Tell us about the natural wine you have for me to taste.

You have the Nigl Grüner Veltliner Gärtling from Austria. It’s a lovely, zesty Austrian white wine made from the country’s iconic Gruner Veltliner grape. This natural wine is made from organic, hand-harvested grapes. Aromas of tangerine and citrus zest with some white pepper. Juicy, racy acidity for seafood and shellfish.

 

What is the other natural wine you have?

I have the Wittmann Pinot Blanc from Germany. It’s a vibrant natural wine made from hand-picked, organic Pinot Blanc grapes. Aromas of lime zest and lemongrass. Racy acidity for grilled shrimp, onion tarte, herbed flatbreads, brunch fare.

 

 

 

 

 

 

 

 

Wittmann Winery Weissburgunder Trocken 2017
Rheinhessen Qualitätswein, Germany

 

 

Alright, we’re moving on to your third and final wine trend Natalie. What is it?

· Wine aged in whisky barrels are having a moment right now.

· Instead of using tradition oak barrels from France, Hungary, Spain, etc, some winemakers are innovating and using barrels that were previously used to make whisky in Canada or bourbon in the US.

· This may seem to be the opposite of the two hands-off trends we just discussed, but I believe that winemaking is a spectrum of intervention – afterall, you can’t have wine without some intervention of introducing yeast to grapes.

· The key is that winemakers and wine lovers have the freedom to choose what they like on that spectrum and what suits their taste.

 

Why are these wines trending right now?

· The popularity of these wines dovetails with the renaissance of craft bourbon and rye.

· They’re also marketed more like spirits than traditional wines, so you’ll see a lot of tattooed men in cellars with metal instruments beside smoke and fire rather than leafy green vineyards and sunlight.

· The wines are often poured in traditional rocks glasses used for spirits rather than wine stemware.

 

How do these wines taste in comparison to wines aged in regular barrels?

· They don’t taste like whisky or bourbon, nor do they have the high alcohol of those spirits.

· However, they do have that caramel, maple, brown sugar taste that’s signaled from the bourbon barrels.

· These wines are also a lot smoother: you don’t get that furry mouth feeling you can get from regular barrel aging.

· It’s a different set of aromas for a different consumer.

 

 

 

 

 

 

Stave & Steel Canadian Whisky Barrel Cabernet Sauvignon 2017
California, United States

 

 

 

 

Tell me about the wine you have for me to taste.

You have the Stave & Steel from California that’s aged in Canadian Whisky Barrels. It’s a wonderfully full-bodied wine with enticing aromas of fleshy ripe black fruit and caramelized edge. Pair with meat lovers’ pizza or grilled meats.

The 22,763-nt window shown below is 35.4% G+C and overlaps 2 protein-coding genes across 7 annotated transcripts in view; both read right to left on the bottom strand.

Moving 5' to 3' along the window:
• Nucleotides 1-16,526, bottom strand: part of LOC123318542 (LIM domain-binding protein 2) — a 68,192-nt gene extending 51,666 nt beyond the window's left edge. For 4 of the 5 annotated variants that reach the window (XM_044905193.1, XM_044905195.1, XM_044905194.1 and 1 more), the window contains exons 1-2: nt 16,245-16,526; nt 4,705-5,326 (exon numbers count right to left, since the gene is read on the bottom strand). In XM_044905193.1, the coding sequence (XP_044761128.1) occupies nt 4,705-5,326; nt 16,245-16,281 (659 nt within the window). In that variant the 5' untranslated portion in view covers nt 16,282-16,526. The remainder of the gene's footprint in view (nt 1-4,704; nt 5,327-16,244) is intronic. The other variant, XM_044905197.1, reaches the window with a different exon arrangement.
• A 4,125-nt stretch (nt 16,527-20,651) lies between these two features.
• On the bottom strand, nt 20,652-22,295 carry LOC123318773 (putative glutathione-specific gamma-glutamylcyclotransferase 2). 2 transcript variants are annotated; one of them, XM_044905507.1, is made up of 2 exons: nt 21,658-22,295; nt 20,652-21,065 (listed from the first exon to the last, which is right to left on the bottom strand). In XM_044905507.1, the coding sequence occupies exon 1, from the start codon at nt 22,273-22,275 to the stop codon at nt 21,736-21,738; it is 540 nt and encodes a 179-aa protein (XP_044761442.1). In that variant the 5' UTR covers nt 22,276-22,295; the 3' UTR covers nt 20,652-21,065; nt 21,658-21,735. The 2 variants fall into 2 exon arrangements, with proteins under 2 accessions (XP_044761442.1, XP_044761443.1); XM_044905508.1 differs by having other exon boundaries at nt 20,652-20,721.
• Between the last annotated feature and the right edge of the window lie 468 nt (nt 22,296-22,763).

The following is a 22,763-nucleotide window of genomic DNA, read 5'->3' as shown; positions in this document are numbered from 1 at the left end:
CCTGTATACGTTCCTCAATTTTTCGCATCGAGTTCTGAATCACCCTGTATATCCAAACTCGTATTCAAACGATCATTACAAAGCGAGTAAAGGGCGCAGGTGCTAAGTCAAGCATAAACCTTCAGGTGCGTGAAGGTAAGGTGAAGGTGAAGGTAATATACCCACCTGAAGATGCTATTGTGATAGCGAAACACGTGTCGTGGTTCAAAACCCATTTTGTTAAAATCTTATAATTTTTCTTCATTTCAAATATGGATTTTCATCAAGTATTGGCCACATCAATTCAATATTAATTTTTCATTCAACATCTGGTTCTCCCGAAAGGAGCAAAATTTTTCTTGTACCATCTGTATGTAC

What’s the other wine you have?

I have the Robert Mondavi Private Selection Bourbon Barrel Cabernet Sauvignon that’s aged in Kentucky bourbon barrels. It’s a full-bodied Californian Cabernet with aromas of brown sugar and maple syrup. Pair with grilled meats.

 

 

 

 

 

 

 

 

Robert Mondavi Winery Private Selection Bourbon Barrels Cabernet Sauvignon 2018
Monterey County, California, United States

Thank-you Natalie.

 

Barrel trading is definitely big business with “crossovers” not only in wine. For example, The Glenlivet Scotch has a new variant finished in Cognac casks which is innovative. Martell Cognac has a new product that’s finished in Bourbon barrels, which again is totally unconventional. Even basic Jameson Irish Whisky is made from whiskies blended from ex-Bourbon barrels and ex-Sherry casks.

Stave & Steel Canadian Whisky Barrel Finish is unique, combining two categories, Canadian Whisky and California Cabernet Sauvignon. The Canadian component adds a lot of subtlety and nuance, and it’s rooted here in Ontario.

The barrels comes from the Hiram Walker distillery in Windsor, Ontario, which is the home of Canadian whiskies such as J.P. Wiser’s, Lot 40 Rye Whisky, Gooderham & Worts, Pike Creek and other spirits like Polar Ice Vodka, Lamb’s Rum, McGuinness Liqueurs and Malibu Rum.

The Canadian Whisky Cabernet was developed exclusively for the Canadian market. Canadian Whisky barrels are most often bourbon barrels originally. Bourbon is aged one time in virgin oak barrels, but there’s still a lot of life in it so these barrels often end up aging whisky in Canada, Scotland, Ireland, etc. or can be used for other spirits such as Rum or Tequila. For Canadian Whisky, they can be used multiple times before the wood is spent.